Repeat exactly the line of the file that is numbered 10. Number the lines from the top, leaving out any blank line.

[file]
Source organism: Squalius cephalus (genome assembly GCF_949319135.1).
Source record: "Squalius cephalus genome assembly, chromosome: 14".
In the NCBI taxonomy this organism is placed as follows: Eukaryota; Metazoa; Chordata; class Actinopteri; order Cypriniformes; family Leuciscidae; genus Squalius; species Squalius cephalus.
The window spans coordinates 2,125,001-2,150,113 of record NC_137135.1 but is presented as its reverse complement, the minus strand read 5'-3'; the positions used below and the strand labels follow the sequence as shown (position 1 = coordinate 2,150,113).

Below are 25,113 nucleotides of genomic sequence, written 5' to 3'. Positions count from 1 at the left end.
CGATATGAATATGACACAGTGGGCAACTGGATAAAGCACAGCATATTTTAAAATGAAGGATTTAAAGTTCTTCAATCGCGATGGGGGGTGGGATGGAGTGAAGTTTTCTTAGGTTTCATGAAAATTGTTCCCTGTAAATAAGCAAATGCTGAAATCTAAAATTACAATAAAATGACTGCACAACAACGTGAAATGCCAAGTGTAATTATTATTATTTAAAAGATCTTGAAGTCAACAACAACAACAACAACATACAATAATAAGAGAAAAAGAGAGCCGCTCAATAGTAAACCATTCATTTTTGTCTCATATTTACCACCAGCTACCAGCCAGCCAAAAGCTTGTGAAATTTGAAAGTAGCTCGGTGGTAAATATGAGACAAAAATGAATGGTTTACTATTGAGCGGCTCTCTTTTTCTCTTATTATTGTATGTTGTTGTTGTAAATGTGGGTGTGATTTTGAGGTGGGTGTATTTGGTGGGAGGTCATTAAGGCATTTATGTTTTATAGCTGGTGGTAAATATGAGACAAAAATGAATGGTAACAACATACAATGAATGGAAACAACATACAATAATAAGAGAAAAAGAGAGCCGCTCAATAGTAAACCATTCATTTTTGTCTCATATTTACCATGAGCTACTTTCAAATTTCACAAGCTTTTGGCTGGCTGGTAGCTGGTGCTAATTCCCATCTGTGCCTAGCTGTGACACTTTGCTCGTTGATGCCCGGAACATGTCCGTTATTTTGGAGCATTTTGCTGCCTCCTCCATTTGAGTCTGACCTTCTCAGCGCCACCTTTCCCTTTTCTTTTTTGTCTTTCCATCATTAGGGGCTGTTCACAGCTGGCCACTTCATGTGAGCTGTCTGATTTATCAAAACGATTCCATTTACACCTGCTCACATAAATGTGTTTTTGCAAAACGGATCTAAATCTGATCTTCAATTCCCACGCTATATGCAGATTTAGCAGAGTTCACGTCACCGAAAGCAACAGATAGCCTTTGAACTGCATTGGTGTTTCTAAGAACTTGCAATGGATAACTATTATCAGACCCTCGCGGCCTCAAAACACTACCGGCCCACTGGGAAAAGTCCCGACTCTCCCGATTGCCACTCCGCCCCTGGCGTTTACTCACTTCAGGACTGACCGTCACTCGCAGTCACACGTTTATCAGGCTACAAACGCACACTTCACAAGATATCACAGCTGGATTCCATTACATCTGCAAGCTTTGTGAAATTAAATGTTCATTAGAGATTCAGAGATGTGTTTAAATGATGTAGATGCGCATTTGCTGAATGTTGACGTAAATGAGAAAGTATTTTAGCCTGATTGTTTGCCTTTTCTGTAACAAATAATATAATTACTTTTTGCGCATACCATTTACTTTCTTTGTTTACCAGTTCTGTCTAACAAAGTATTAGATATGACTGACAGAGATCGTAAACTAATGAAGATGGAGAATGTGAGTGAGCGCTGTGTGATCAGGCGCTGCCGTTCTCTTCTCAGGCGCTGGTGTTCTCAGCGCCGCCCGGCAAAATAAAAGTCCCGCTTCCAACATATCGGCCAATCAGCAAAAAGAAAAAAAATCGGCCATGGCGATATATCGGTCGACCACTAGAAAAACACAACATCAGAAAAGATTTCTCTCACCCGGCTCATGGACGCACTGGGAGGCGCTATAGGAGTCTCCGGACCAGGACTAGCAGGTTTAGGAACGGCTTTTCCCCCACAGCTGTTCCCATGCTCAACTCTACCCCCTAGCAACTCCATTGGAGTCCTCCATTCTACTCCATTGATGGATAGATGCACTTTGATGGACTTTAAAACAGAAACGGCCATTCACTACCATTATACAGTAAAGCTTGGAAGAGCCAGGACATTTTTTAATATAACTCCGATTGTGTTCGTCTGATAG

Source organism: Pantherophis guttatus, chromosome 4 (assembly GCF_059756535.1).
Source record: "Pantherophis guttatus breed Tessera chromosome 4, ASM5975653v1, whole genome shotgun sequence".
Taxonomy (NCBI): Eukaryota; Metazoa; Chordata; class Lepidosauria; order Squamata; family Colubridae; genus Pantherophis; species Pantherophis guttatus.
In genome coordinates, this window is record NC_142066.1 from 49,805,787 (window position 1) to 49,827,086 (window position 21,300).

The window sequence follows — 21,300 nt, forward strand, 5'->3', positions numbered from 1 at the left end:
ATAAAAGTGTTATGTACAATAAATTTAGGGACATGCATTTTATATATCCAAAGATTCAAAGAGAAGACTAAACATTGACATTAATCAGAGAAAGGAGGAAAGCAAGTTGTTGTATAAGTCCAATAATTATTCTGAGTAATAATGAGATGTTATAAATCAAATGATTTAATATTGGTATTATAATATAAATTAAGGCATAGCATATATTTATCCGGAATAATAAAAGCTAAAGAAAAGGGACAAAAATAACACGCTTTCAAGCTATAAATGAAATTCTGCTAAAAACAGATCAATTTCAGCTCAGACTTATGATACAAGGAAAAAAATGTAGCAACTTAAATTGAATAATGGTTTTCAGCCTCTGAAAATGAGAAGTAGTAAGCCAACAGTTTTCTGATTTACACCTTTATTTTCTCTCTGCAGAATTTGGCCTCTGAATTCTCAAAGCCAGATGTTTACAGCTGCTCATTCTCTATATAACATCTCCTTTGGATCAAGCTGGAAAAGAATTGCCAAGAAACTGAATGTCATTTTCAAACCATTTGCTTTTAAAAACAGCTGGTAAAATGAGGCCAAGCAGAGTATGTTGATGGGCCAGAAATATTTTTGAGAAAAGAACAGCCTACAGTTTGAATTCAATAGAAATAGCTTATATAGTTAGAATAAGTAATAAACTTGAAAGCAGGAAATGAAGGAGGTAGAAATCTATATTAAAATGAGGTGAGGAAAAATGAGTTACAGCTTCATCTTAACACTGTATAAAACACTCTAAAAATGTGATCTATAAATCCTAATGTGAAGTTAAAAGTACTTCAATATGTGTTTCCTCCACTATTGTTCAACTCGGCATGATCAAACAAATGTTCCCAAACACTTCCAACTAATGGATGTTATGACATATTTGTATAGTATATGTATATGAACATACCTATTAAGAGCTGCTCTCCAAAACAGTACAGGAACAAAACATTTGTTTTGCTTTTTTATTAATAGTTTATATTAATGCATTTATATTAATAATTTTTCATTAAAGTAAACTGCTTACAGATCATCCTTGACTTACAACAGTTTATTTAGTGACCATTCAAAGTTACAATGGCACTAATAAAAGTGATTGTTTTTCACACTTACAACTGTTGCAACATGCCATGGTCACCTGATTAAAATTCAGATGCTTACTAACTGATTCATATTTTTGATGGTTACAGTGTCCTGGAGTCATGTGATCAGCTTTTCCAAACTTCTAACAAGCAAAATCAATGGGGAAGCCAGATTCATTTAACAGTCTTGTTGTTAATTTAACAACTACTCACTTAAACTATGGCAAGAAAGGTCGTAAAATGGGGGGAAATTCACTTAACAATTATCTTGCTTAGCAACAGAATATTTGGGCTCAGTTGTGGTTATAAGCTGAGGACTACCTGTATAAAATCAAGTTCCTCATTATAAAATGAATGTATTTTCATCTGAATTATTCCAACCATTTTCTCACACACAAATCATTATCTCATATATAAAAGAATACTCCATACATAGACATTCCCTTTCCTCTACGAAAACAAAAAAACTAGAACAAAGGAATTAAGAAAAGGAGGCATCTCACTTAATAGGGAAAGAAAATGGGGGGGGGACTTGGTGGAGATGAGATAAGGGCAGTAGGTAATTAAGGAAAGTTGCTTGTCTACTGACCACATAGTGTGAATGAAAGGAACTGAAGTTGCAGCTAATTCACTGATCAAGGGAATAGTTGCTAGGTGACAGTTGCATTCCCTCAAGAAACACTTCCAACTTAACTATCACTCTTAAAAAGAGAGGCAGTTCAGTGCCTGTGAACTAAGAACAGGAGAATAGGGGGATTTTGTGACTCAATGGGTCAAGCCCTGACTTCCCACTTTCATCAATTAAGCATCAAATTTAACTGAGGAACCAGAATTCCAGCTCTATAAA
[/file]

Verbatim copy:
In genome coordinates, this window is record NC_142066.1 from 49,805,787 (window position 1) to 49,827,086 (window position 21,300).